Speaking at a recent meeting of the Long Island Regional Planning Council, Long Island Power Authority Chief Executive Officer Tom Falcone said that “flexibility” is the key to planning for the future energy supply needs of Long Island.
“We are in the planning business,” Falcone told council member at the meeting, held at Suffolk Community College’s Brentwood campus. Planning resources decades into the future requires LIPA to accurately project the status of many factors that continuously change, including peak load (demand) growth or decline, energy efficiency, and cost. In fact, those the criteria have changed significantly in the past decade; while LIPA can make assumptions, there will always uncertainty, requiring that LIPA have alternatives in its forecasting.
Peak load forecasts have been declining and are projected to continue declining, said Falcone, which requires LIPA to look more closely at how much capacity (the projection of peak load need) it requires. Increases in efficiency, self-generation of energy (such as solar roof installations) by homeowners, businesses and institutions, and the drop in the cost of “clean” solar and wind energy are key factors.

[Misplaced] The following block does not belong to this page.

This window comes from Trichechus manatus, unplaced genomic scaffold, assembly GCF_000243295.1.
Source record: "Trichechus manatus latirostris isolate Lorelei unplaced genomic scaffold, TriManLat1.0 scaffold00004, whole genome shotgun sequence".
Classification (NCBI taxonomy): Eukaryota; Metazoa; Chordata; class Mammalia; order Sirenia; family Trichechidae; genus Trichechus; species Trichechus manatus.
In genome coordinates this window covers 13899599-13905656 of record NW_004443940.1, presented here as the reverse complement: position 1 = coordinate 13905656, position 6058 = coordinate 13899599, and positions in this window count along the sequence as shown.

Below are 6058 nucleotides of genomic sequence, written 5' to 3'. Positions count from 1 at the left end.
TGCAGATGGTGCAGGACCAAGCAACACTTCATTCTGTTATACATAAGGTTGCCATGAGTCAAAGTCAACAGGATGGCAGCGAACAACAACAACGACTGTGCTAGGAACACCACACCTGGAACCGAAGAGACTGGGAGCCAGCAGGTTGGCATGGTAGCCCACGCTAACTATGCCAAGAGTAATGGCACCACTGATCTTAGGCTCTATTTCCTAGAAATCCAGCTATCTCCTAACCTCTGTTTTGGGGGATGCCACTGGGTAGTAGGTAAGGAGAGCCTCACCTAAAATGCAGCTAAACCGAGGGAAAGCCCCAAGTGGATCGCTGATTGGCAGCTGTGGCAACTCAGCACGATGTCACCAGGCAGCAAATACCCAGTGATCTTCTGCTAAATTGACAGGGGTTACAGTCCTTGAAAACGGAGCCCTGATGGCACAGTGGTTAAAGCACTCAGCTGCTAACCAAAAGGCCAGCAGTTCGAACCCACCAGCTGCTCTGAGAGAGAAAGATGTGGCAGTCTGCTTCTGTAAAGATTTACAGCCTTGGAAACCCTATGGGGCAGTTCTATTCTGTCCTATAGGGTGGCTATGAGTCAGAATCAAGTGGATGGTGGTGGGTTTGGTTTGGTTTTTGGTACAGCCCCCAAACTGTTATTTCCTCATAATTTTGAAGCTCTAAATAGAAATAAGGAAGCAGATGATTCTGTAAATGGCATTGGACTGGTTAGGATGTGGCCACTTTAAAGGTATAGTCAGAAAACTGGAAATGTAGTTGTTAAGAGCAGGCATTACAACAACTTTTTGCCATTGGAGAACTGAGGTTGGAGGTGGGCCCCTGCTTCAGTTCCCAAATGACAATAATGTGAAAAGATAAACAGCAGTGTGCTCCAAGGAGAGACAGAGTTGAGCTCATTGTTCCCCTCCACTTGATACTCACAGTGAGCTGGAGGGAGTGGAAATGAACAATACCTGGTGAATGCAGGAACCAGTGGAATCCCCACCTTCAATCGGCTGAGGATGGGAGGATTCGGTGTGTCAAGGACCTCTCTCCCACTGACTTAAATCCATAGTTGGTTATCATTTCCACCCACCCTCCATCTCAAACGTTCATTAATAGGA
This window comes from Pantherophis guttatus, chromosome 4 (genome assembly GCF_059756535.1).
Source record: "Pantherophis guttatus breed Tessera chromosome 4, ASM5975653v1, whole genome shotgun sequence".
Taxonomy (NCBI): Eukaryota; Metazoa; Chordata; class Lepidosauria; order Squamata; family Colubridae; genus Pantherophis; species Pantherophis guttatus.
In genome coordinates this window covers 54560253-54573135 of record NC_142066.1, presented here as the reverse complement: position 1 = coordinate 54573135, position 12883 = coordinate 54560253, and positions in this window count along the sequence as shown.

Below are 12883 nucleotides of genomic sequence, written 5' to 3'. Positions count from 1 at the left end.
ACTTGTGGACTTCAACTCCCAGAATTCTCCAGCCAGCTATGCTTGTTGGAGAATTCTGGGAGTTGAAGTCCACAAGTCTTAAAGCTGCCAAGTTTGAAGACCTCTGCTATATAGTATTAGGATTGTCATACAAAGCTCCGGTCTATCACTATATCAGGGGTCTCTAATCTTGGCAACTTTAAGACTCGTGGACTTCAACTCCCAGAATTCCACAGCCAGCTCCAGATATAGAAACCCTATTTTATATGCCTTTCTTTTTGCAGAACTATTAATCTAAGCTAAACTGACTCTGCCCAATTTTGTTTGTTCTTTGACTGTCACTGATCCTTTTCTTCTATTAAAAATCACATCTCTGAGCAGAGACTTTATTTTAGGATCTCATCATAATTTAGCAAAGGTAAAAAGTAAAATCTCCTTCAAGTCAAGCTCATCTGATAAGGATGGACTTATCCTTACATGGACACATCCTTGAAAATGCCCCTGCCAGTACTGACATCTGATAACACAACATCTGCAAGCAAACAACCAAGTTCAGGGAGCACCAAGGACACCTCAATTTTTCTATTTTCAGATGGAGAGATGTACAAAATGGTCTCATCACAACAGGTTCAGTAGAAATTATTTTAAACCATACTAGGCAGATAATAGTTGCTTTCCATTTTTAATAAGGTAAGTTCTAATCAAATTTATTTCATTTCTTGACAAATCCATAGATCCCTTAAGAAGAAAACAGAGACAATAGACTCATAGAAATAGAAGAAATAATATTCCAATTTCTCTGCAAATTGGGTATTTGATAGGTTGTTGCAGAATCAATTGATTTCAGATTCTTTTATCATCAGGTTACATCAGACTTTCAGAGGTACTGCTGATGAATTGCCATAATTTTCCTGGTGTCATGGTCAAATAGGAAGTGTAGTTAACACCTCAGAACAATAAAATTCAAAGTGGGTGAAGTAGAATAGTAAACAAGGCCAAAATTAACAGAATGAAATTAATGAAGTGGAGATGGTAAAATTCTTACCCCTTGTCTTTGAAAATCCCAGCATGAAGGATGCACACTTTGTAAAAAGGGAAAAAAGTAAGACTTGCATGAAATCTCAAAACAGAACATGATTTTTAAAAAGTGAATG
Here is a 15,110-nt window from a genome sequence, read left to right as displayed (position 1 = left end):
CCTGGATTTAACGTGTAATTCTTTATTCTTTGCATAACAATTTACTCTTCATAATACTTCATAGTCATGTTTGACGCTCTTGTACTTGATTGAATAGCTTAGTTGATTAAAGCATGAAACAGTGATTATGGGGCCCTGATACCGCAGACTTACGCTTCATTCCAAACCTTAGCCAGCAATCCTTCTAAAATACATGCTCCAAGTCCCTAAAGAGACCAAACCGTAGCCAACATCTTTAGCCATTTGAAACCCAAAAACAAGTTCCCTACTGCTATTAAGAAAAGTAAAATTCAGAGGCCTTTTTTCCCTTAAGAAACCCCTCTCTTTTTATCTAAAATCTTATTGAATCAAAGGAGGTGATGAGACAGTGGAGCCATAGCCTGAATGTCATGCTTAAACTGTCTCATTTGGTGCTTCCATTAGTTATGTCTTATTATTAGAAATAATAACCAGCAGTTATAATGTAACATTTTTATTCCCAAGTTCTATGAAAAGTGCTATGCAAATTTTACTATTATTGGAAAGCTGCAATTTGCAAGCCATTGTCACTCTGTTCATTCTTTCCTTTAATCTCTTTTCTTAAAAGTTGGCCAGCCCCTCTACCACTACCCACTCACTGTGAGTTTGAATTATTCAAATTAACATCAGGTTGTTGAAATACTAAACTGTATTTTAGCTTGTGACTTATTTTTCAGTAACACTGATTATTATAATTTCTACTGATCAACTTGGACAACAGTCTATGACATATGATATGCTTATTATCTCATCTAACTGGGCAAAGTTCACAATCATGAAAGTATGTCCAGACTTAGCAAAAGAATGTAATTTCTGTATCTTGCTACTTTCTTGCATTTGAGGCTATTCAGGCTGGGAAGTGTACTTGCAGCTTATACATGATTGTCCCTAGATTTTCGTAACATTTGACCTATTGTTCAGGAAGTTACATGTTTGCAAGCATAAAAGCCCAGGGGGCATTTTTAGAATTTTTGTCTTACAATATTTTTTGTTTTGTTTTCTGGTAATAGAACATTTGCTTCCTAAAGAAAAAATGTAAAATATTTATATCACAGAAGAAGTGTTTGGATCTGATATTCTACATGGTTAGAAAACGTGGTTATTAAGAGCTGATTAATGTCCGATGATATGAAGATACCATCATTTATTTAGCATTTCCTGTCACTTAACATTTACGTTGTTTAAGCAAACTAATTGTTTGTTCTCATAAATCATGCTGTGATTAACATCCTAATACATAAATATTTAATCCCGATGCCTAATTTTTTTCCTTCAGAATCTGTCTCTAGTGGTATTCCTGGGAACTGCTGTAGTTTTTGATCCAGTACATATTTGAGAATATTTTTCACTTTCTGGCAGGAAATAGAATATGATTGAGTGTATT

Falcone said that LIPA’s major investments in “reliability and resiliency” have resulted in it being recognized as the “most improved” utility in the nation by J.D.Power, which develops rankings based on annual customer perceptions surveys that it conducts.
LIPA has also developed financial models that have led Moody’s rating service to note that LIPA has shown “positive momentum” in reducing debt, said Falcone, who served as the utility’s former Chief Financial Officer.
Falcone pointed out that the large legacy baseload plants that once supplied the bulk of Long Island’s electricity now represent 40 percent of the region’s capacity but only generate 21 percent of actual energy demand.